Vlad Tenev, co-founder and CEO of the popular trading app Robinhood, which also allows crypto trading, claims the platform wasn’t in any way directed by anybody to temporarily restrict buying of shares of Gamestop (GME) and twelve others. Meanwhile, Robinhood is reportedly negotiating with its investors to collect more than USD 1bn in emergency funding.
“We weren’t directed by a market maker, or any other market participant,” Tenev said in an interview with Bloomberg Television, adding that all such rumors are “categorically false” and that no market maker or participant even asked him to do it.
The alleged Robinhood email to its customers also claimed that “this decision was not made on the direction of any market maker we route to or other market participants.”
“This was a technical and operational decision that we made,” Tenev said in the interview, “because Robinhood as a brokerage has financial requirements [including] deposits that we have to make to various clearinghouses,” and some of these requirements fluctuate based on volatility in the markets, which can be “substantial” in this “unprecedented climate,” Tenev said.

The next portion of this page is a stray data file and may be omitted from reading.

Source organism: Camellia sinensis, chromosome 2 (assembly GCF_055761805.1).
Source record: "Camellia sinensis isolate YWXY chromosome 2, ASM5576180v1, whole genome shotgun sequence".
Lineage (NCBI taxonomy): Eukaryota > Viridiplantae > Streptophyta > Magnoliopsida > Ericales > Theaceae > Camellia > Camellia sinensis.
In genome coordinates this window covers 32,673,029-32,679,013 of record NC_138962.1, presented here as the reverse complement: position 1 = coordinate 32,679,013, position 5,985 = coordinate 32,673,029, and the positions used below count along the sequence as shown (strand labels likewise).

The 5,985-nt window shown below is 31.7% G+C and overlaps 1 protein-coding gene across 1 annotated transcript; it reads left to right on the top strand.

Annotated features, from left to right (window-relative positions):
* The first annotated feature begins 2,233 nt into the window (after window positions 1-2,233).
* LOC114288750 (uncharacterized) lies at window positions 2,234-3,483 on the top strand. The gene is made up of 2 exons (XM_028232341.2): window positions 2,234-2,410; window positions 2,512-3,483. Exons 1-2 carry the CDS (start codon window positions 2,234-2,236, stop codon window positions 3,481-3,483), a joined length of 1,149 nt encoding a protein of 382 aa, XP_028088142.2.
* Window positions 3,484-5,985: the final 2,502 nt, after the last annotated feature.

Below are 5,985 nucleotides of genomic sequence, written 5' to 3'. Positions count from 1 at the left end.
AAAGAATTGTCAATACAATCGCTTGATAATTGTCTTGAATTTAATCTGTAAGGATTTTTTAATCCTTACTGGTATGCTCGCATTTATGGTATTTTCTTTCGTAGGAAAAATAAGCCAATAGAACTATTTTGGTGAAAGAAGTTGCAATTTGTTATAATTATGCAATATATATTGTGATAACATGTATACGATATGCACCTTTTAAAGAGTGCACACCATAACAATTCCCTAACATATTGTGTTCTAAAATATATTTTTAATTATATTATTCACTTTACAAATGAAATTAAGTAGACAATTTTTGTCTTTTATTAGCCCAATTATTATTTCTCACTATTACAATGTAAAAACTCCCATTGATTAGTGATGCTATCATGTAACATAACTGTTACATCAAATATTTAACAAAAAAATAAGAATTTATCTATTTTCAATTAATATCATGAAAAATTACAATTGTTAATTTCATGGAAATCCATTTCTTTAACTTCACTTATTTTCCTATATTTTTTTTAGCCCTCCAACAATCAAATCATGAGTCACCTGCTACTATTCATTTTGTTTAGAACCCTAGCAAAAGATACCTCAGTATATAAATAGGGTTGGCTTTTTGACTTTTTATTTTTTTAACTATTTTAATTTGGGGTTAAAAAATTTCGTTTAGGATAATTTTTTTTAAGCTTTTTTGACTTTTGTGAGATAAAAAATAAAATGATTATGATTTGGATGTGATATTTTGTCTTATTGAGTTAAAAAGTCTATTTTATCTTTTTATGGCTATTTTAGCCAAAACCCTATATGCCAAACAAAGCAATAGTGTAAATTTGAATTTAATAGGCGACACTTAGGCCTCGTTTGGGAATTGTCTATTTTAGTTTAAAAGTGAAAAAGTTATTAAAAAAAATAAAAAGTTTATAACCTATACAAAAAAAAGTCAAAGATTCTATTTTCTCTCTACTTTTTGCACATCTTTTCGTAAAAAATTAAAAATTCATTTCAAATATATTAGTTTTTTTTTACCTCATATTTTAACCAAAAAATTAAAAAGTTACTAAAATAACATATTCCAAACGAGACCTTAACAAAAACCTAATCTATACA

Therefore, they made this move to protect the company and the customers, claimed the CEO. He hoped to “re-enable buying as soon as tomorrow morning,” which is presumably today.
As reported yesterday, after certain stocks’ prices skyrocketed, pumped by Reddit’s WallStreetBets community, Robinhood suspended GME, Nokia (NOK), and AMC Entertainment (AMC) and few others, prompting a massive wave of dissatisfaction amongst retail traders, many of whom argued that the company went against its stated mission to “democratize finance for all.”
Robinhood “will continue to stand with the individual investor, their ability to have access to buying and selling stocks,” said Tenev, adding that he can now understand “how Clorox and Lysol were feeling at the beginning of the dynamic when there was so much demand,” referring to disinfectants infamously mentioned by Donald Trump as a potential treatment against COVID-19.
The platform’s move, however, was also followed by lawsuits. One was filed in New York, alleging that the platform suspended buying “in order to slow the growth of GME” and “to manipulate the market for the benefit of people and financial intuitions who were not Robinhood’s customers. Another one was filed in Chicago, similarly alleging that the halt of trading “was to protect institutional investment at the detriment of retail customers,” as Bloomberg reported, adding that there were more suits filed in Florida, California, and New Jersey.
When asked about these lawsuits, Tenev said that they understand that customers would be upset when they can’t buy a stock temporarily, but did not reply to the question directly otherwise.
Raising emergency funding
Tenev did not comment on a rumoured Robinhood initial public offering (IPO) either, stating that they’ve raised over USD 1bn in capital last year, “so our position remains strong.” But The New York Times quoted anonymous sources saying that the IPO is planned for later this year.